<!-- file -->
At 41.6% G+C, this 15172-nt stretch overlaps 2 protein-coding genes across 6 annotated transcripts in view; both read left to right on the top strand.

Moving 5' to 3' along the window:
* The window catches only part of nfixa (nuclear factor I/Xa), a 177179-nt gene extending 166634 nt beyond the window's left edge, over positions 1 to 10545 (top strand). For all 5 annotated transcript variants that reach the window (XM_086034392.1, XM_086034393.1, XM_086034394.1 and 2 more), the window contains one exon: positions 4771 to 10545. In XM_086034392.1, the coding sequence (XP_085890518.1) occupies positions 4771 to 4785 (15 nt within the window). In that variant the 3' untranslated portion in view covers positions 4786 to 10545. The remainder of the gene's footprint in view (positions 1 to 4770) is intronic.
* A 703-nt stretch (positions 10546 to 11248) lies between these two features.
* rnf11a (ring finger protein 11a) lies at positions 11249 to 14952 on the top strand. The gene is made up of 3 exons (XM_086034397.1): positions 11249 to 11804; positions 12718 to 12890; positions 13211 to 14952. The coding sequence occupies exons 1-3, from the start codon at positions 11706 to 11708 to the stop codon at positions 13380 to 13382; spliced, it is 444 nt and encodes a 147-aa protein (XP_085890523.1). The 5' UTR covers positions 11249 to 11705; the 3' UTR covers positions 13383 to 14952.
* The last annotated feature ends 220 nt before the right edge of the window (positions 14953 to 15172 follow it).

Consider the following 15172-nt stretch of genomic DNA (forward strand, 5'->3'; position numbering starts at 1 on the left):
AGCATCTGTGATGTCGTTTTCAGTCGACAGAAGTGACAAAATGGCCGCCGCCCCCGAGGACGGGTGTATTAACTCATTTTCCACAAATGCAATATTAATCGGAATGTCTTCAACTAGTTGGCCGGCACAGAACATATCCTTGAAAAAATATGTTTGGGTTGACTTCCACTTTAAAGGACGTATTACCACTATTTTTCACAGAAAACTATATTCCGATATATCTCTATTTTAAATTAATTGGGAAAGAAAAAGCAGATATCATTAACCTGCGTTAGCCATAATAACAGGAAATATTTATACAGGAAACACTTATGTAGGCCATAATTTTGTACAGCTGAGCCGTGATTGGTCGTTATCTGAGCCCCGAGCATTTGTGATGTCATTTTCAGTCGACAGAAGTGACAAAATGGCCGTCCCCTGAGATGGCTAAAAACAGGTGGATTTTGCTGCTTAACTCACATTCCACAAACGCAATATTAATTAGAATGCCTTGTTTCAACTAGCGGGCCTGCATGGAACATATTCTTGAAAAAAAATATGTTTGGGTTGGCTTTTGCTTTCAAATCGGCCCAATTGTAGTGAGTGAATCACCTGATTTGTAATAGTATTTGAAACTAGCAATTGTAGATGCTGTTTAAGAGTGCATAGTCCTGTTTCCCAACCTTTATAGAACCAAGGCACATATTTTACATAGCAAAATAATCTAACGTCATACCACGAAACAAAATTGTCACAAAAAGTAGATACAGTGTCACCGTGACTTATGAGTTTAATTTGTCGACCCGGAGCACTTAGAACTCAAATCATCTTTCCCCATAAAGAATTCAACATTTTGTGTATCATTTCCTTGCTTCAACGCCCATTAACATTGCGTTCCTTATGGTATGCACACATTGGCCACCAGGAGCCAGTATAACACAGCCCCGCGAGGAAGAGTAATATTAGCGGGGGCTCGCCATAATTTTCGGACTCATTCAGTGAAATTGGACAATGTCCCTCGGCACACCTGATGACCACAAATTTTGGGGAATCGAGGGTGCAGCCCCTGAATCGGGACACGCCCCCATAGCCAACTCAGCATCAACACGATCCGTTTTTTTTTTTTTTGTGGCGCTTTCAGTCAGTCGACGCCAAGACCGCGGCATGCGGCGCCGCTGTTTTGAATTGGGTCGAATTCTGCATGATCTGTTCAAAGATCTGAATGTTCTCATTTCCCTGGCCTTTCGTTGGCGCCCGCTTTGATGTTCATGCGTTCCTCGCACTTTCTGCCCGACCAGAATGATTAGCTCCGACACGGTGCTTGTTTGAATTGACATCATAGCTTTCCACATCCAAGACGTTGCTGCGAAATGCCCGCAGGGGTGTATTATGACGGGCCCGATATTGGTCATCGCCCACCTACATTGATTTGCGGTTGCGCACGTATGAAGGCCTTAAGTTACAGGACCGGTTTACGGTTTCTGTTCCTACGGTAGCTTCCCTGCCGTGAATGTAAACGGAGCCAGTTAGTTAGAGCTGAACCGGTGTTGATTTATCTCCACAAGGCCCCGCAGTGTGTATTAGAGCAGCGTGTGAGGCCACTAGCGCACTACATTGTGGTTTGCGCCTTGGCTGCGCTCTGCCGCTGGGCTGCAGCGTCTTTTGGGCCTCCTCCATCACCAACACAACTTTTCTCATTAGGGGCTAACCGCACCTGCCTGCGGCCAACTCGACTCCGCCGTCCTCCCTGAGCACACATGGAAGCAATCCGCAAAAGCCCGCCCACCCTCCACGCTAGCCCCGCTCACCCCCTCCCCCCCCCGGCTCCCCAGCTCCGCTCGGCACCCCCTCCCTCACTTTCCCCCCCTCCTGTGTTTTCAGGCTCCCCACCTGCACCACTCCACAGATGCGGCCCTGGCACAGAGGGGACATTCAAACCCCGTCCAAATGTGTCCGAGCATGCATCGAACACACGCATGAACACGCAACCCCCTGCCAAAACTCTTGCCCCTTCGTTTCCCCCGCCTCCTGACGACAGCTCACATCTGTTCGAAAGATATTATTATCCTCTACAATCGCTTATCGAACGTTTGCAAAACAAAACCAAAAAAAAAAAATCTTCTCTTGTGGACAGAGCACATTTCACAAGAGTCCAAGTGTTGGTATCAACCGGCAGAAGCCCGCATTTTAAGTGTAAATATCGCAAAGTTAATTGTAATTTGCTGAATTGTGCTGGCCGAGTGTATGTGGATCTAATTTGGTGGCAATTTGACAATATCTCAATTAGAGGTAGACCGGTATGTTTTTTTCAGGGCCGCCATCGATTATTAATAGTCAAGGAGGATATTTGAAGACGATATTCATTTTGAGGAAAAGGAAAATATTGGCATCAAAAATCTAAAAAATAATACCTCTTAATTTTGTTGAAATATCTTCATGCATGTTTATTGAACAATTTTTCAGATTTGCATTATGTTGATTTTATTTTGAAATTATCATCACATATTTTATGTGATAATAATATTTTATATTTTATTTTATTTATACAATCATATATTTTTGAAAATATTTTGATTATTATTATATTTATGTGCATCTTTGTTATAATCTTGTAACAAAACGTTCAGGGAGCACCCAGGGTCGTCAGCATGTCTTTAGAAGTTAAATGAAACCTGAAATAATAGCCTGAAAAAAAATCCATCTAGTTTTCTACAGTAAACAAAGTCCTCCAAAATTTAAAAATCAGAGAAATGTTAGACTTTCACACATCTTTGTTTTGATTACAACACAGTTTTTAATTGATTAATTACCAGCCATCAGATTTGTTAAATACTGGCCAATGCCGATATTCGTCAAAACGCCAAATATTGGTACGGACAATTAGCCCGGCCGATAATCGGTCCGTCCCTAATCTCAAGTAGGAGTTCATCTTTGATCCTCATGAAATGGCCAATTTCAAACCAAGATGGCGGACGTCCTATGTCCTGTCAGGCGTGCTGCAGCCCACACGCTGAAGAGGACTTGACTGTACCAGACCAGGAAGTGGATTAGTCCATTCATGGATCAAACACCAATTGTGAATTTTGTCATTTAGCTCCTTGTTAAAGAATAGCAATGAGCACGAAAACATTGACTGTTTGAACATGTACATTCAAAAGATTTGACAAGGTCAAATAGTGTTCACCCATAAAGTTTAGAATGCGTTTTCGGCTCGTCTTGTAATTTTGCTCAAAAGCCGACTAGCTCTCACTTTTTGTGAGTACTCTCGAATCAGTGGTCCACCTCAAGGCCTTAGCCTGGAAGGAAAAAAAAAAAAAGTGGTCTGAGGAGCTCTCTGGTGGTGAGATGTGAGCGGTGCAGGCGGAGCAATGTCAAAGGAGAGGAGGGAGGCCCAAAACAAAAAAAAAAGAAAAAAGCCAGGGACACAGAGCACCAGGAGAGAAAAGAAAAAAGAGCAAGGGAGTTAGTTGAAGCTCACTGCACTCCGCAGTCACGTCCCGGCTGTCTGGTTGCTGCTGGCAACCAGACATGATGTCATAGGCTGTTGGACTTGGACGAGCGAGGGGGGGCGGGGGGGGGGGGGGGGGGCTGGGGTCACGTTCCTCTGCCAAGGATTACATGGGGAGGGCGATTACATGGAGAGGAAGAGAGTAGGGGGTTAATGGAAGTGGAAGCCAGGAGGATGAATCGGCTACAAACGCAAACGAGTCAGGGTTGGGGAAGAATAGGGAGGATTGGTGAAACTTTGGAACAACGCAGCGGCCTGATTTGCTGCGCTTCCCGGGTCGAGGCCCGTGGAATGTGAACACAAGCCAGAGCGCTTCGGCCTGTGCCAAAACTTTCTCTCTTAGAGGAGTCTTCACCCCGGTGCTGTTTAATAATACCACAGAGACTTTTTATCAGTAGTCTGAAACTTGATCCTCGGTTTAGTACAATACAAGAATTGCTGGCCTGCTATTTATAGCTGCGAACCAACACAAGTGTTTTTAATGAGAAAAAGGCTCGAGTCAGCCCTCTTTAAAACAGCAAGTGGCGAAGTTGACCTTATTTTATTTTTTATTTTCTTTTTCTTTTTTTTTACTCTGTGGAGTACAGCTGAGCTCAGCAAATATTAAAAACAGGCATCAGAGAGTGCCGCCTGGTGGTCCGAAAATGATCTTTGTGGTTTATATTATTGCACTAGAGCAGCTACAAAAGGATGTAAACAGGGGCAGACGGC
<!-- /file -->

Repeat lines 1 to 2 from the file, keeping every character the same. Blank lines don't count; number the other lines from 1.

At 41.6% G+C, this 15172-nt stretch overlaps 2 protein-coding genes across 6 annotated transcripts in view; both read left to right on the top strand.

Moving 5' to 3' along the window: